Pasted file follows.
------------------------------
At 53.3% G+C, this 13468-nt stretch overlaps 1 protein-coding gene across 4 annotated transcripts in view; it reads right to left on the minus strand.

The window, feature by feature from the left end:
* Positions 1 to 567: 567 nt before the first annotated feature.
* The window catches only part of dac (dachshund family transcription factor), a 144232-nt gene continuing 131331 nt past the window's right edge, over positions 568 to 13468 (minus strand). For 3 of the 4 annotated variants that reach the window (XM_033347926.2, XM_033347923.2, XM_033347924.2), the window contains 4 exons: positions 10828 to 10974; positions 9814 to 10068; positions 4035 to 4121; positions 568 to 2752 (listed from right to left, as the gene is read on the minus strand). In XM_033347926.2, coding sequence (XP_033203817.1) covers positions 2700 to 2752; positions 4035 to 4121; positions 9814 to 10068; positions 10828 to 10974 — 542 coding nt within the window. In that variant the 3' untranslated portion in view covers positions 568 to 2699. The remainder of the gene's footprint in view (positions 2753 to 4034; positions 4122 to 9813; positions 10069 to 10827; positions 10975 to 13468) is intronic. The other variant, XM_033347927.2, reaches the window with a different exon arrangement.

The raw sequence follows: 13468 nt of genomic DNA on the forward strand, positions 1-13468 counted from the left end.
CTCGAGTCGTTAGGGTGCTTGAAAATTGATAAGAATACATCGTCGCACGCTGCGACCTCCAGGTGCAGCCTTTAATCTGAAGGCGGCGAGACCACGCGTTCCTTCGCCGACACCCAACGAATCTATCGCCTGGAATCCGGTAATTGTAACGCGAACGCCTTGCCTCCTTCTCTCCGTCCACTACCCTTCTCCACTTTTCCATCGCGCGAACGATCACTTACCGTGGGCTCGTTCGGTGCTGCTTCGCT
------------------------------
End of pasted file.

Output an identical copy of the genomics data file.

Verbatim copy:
At 53.3% G+C, this 13468-nt stretch overlaps 1 protein-coding gene across 4 annotated transcripts in view; it reads right to left on the minus strand.

The window, feature by feature from the left end:
* Positions 1 to 567: 567 nt before the first annotated feature.
* The window catches only part of dac (dachshund family transcription factor), a 144232-nt gene continuing 131331 nt past the window's right edge, over positions 568 to 13468 (minus strand). For 3 of the 4 annotated variants that reach the window (XM_033347926.2, XM_033347923.2, XM_033347924.2), the window contains 4 exons: positions 10828 to 10974; positions 9814 to 10068; positions 4035 to 4121; positions 568 to 2752 (listed from right to left, as the gene is read on the minus strand). In XM_033347926.2, coding sequence (XP_033203817.1) covers positions 2700 to 2752; positions 4035 to 4121; positions 9814 to 10068; positions 10828 to 10974 — 542 coding nt within the window. In that variant the 3' untranslated portion in view covers positions 568 to 2699. The remainder of the gene's footprint in view (positions 2753 to 4034; positions 4122 to 9813; positions 10069 to 10827; positions 10975 to 13468) is intronic. The other variant, XM_033347927.2, reaches the window with a different exon arrangement.

The raw sequence follows: 13468 nt of genomic DNA on the forward strand, positions 1-13468 counted from the left end.
CTCGAGTCGTTAGGGTGCTTGAAAATTGATAAGAATACATCGTCGCACGCTGCGACCTCCAGGTGCAGCCTTTAATCTGAAGGCGGCGAGACCACGCGTTCCTTCGCCGACACCCAACGAATCTATCGCCTGGAATCCGGTAATTGTAACGCGAACGCCTTGCCTCCTTCTCTCCGTCCACTACCCTTCTCCACTTTTCCATCGCGCGAACGATCACTTACCGTGGGCTCGTTCGGTGCTGCTTCGCT